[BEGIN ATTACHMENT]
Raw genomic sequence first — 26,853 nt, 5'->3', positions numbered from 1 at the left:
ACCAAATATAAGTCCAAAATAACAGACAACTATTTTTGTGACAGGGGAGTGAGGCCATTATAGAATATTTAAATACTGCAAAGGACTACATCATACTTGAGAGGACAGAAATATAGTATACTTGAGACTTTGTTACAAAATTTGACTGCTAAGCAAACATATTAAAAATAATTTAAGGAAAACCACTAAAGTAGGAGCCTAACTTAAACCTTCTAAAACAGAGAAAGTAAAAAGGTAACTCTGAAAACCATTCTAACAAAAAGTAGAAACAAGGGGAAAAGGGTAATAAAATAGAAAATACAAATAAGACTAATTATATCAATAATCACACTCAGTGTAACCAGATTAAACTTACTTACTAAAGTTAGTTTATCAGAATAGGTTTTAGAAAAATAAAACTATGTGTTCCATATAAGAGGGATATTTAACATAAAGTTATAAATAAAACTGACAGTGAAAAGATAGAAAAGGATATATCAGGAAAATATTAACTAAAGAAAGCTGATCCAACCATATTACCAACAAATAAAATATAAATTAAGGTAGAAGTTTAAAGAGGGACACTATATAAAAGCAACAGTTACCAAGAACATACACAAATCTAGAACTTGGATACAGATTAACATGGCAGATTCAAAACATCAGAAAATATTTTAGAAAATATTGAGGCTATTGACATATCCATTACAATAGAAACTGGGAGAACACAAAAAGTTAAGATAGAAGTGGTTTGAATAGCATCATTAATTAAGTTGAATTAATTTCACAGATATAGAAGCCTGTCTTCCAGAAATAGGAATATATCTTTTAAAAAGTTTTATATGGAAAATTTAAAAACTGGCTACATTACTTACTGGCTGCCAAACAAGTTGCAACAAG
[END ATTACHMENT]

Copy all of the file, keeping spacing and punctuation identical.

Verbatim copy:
Raw genomic sequence first — 26,853 nt, 5'->3', positions numbered from 1 at the left:
ACCAAATATAAGTCCAAAATAACAGACAACTATTTTTGTGACAGGGGAGTGAGGCCATTATAGAATATTTAAATACTGCAAAGGACTACATCATACTTGAGAGGACAGAAATATAGTATACTTGAGACTTTGTTACAAAATTTGACTGCTAAGCAAACATATTAAAAATAATTTAAGGAAAACCACTAAAGTAGGAGCCTAACTTAAACCTTCTAAAACAGAGAAAGTAAAAAGGTAACTCTGAAAACCATTCTAACAAAAAGTAGAAACAAGGGGAAAAGGGTAATAAAATAGAAAATACAAATAAGACTAATTATATCAATAATCACACTCAGTGTAACCAGATTAAACTTACTTACTAAAGTTAGTTTATCAGAATAGGTTTTAGAAAAATAAAACTATGTGTTCCATATAAGAGGGATATTTAACATAAAGTTATAAATAAAACTGACAGTGAAAAGATAGAAAAGGATATATCAGGAAAATATTAACTAAAGAAAGCTGATCCAACCATATTACCAACAAATAAAATATAAATTAAGGTAGAAGTTTAAAGAGGGACACTATATAAAAGCAACAGTTACCAAGAACATACACAAATCTAGAACTTGGATACAGATTAACATGGCAGATTCAAAACATCAGAAAATATTTTAGAAAATATTGAGGCTATTGACATATCCATTACAATAGAAACTGGGAGAACACAAAAAGTTAAGATAGAAGTGGTTTGAATAGCATCATTAATTAAGTTGAATTAATTTCACAGATATAGAAGCCTGTCTTCCAGAAATAGGAATATATCTTTTAAAAAGTTTTATATGGAAAATTTAAAAACTGGCTACATTACTTACTGGCTGCCAAACAAGTTGCAACAAG